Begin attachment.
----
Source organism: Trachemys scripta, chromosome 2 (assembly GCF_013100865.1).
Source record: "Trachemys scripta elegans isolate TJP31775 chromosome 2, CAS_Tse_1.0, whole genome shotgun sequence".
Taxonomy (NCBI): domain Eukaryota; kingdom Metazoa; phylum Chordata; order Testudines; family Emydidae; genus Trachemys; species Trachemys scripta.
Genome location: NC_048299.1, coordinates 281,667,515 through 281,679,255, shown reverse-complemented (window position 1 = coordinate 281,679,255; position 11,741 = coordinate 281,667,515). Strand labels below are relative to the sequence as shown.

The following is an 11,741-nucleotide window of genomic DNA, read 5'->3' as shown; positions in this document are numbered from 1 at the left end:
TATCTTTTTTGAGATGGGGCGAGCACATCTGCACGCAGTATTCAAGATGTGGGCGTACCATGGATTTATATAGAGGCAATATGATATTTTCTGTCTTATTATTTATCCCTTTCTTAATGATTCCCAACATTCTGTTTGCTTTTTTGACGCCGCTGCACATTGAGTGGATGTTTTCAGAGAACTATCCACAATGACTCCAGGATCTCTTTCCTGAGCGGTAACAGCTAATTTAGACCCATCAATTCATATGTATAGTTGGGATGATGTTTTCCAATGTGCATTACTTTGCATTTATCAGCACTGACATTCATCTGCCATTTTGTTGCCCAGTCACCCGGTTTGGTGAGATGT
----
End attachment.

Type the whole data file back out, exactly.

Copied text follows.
Source organism: Trachemys scripta, chromosome 2 (assembly GCF_013100865.1).
Source record: "Trachemys scripta elegans isolate TJP31775 chromosome 2, CAS_Tse_1.0, whole genome shotgun sequence".
Taxonomy (NCBI): domain Eukaryota; kingdom Metazoa; phylum Chordata; order Testudines; family Emydidae; genus Trachemys; species Trachemys scripta.
Genome location: NC_048299.1, coordinates 281,667,515 through 281,679,255, shown reverse-complemented (window position 1 = coordinate 281,679,255; position 11,741 = coordinate 281,667,515). Strand labels below are relative to the sequence as shown.

The following is an 11,741-nucleotide window of genomic DNA, read 5'->3' as shown; positions in this document are numbered from 1 at the left end:
TATCTTTTTTGAGATGGGGCGAGCACATCTGCACGCAGTATTCAAGATGTGGGCGTACCATGGATTTATATAGAGGCAATATGATATTTTCTGTCTTATTATTTATCCCTTTCTTAATGATTCCCAACATTCTGTTTGCTTTTTTGACGCCGCTGCACATTGAGTGGATGTTTTCAGAGAACTATCCACAATGACTCCAGGATCTCTTTCCTGAGCGGTAACAGCTAATTTAGACCCATCAATTCATATGTATAGTTGGGATGATGTTTTCCAATGTGCATTACTTTGCATTTATCAGCACTGACATTCATCTGCCATTTTGTTGCCCAGTCACCCGGTTTGGTGAGATGT